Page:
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Romans, though you’re guiltless, you’ll still expiate
your fathers’ sins, till you’ve restored the temples,
and the tumbling shrines of all the gods,
and their images, soiled with black smoke.
~Horace, Odes, III, 6; A. S. Kline trans.

Friday, February 24, 2012

Why You Should Not "Worship The Gods"

I have been uncomfortable for quite a while regarding the frequency with which I see phrases like "I worship the Gods of Rome". Of course I am happy to see the Cultus Deorum expanding. The problem is that the word "worship" is one of those tricky, culturally-determined words, and I do not believe that it conveys the correct meaning for us. Now of course I am aware that different people may have different ideas in their minds when they use this word, and I fully expect some readers to object to this post on the grounds that their meaning is something other than what I am talking about here. That is all well and good, but when we say things in public like "I worship the Gods of Rome" we should think about how others are likely to understand it.

What does "worship" mean, in the English language of today? The entry in Wiktionary is typical. The verb means:
"1. To honor and adore, especially as a deity."
"2. To participate in religious ceremonies."
The definition of the noun is similar but also adds: 
"4. (by extension) The ardent love of a person". 
Note that English "adore" derives from Latin "adōrō", (adore, worship, beg). So the question is whether these things actually capture the spirit of the Cultus Deorum. I claim that they do not, and there are two main reasons for this.

In the first place, the emotional tenor is wrong. M. Terentius Varro (1st. c. BCE) said, "The religious man reveres the gods as he would his parents, for they are good, more apt to spare than to punish." As John Scheid (Introduction to Roman Religion, p. 173) put it, the Roman view of the Gods was as  "... benevolent partners of mortals in the management of the world". The fever pitch of emotion that "worship" implies may be what led Pliny, after questioning two deaconesses, to characterize their cult as "nothing but depraved and excessive superstition" (Nihil ... quam superstitionem pravam et immodicam). Pliny had no objection to the communal singing and eating that they claimed to do, only their attitude was worthy of notice. Pliny used the word "susperstitio" as a technical term, meaning the belief that the gods are vengeful or jealous, and the attendant excessive and slavish behavior that is intended to placate them.

The second problem is "participate in religious ceremonies", which carries the implication that whatever is meant is confined to some special situation, time or place. There are certainly special situations, times and places in the Cultus Deorum, but more important is the constant application of religio, that is, pietas in all its aspects. Pietas is more than diligence in fulfilling the requirements of the partnership with the gods. It also extends to the social sphere and means the fulfillment of duties and the honoring of obligations. The world and its obligations were all made by the Gods, and so life calls for the constant application of pietas.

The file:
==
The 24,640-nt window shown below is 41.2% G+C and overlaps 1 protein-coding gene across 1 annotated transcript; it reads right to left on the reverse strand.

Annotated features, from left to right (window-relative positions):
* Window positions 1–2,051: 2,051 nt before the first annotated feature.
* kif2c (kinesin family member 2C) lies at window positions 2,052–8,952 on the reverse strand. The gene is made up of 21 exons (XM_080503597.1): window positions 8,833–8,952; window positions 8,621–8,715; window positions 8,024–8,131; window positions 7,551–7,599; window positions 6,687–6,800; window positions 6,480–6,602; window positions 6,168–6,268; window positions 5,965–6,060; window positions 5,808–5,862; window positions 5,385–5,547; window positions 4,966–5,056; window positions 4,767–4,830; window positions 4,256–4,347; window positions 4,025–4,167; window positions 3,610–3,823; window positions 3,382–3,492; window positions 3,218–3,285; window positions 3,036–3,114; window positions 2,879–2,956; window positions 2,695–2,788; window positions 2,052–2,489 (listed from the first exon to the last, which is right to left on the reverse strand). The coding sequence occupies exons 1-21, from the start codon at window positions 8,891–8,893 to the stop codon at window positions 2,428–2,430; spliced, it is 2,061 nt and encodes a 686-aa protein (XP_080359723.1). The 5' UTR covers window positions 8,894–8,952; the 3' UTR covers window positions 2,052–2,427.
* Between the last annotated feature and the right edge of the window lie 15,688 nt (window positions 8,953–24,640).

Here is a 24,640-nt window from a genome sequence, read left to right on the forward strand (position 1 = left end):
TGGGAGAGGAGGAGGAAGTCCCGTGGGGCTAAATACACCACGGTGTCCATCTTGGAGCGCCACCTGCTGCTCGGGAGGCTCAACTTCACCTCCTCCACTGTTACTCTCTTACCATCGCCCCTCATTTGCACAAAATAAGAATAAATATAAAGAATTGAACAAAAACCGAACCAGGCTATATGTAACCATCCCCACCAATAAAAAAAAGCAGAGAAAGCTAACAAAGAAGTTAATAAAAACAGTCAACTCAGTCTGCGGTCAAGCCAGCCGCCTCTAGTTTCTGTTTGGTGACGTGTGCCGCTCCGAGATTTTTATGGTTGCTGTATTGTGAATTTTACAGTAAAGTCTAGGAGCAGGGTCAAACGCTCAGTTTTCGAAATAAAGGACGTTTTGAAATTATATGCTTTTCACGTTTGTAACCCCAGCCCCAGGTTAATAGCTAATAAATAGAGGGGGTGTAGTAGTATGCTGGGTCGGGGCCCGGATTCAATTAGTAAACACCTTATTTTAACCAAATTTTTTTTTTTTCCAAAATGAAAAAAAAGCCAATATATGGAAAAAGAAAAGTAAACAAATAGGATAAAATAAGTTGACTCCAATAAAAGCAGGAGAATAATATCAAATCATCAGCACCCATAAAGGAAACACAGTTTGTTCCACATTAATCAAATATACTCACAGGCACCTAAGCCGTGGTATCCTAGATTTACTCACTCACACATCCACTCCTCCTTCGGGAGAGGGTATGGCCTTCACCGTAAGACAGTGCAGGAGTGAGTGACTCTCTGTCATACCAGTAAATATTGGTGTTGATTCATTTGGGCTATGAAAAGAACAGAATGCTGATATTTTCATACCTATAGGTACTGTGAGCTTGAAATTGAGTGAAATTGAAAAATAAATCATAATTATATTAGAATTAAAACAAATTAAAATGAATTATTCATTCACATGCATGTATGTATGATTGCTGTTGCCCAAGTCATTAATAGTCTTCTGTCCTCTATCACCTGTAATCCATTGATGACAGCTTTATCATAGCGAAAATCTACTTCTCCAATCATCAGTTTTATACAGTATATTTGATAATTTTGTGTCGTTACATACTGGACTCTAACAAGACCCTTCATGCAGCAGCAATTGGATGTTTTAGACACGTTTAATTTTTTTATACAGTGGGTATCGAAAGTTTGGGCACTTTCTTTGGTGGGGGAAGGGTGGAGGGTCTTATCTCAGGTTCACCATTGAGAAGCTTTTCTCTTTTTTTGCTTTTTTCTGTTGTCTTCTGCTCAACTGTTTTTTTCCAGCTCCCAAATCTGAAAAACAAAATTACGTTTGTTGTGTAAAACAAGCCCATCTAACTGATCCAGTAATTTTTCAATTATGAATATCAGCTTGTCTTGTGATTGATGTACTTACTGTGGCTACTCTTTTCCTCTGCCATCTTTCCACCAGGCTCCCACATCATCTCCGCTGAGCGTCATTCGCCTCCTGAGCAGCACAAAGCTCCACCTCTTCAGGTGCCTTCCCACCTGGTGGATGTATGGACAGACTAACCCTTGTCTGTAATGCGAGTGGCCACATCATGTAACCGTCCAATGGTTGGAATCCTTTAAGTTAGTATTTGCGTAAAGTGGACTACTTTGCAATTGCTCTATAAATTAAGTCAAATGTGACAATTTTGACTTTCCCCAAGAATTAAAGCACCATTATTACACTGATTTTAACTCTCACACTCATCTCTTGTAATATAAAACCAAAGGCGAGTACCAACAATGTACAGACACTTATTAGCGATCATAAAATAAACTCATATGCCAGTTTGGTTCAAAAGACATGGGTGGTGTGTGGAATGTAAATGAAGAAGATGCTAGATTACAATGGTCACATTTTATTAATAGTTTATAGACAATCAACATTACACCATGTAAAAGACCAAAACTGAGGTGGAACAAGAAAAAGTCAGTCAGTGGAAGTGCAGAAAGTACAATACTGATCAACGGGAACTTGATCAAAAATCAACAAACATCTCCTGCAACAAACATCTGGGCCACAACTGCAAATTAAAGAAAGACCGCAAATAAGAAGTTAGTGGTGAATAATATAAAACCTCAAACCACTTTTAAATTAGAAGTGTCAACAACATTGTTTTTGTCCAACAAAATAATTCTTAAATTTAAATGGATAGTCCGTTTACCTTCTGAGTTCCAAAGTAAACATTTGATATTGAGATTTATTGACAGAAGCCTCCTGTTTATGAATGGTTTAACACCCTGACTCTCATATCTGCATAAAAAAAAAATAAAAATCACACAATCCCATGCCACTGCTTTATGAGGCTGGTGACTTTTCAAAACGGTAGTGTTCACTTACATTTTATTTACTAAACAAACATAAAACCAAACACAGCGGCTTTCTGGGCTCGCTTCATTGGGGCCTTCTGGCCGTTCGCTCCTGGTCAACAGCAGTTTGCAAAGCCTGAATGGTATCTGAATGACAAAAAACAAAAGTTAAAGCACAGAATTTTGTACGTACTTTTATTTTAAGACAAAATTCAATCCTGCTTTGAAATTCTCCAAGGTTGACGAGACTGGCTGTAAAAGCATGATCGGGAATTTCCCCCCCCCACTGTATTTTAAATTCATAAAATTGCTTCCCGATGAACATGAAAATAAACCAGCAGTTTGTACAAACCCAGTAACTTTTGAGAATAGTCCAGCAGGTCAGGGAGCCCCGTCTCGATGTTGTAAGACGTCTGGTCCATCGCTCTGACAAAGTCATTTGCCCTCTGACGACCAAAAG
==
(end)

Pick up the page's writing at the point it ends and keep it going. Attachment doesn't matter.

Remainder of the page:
In sum, the word "worship" suggests a separation from daily life, a setting off some part of reality for exaggerated intensity or special activity. This is at odds with the Cultus Deorum which encourages us to live rationally, consciously and constantly.

When we read in English about Roman times we have to be wary of culture-laden words such as "worship". For example, in English translations of Tertullian, Apology, 24, (e.g. here) we find "...because we do not worship the gods of Rome". But this is a translation of "qui non Romanorum deum colimus" (source). The verb "colō" has as its participle form "cultus". That is, Tertullian chose to use a word closely related to our preferred term "Cultus Deorum" rather than other Latin words such as adorō and veneror, which gave rise to typical English religious terms "adore" and "venerate". Tertullian is not referring to early Christians refusing to perform such "litmus test" acts as reciting a hymn or burning a bit of incense. If he had meant that he could have said it. Rather, what set the Christians of Tertullian's day apart is that they did not cultivate the Roman Gods. They did not live according to religio and pietas. What should set us apart now is that we do not just worship the Gods but rather we live according to religio and pietas.

It is important that as we reclaim our culture we take care not to import outside ideas. This is the danger if we do not make careful examination of the words that we use. Much English writing about the Romans, especially but not exclusively older texts, is distorted through the use of words whose meanings have been either created or altered to express a Christian world view. And so I hope we will "follow the Roman Way". I hope that we will each "keep a lararium". I hope that we will "observe Roman traditions". I want us to "Romanōrum Deōs colere", but there is no easy way to say that in English. And now you know why I hope that we won't "worship" the Roman Gods.

1 comment:

  1. I totally agree with you. Of course it's important the way and the spirit through which one decides to "Colere Deos": but the words one uses are important as well. Unfortunately Latin language can be sometimes hardly translated into modern languages and the expression "Colere Deos" (from which the term "Cultus" derives) is one of these difficult expressions.

    We should always gain and maintain dignity and maturity in our "culti" so avoiding to be entrapped in the usual boring and stupid prejudices.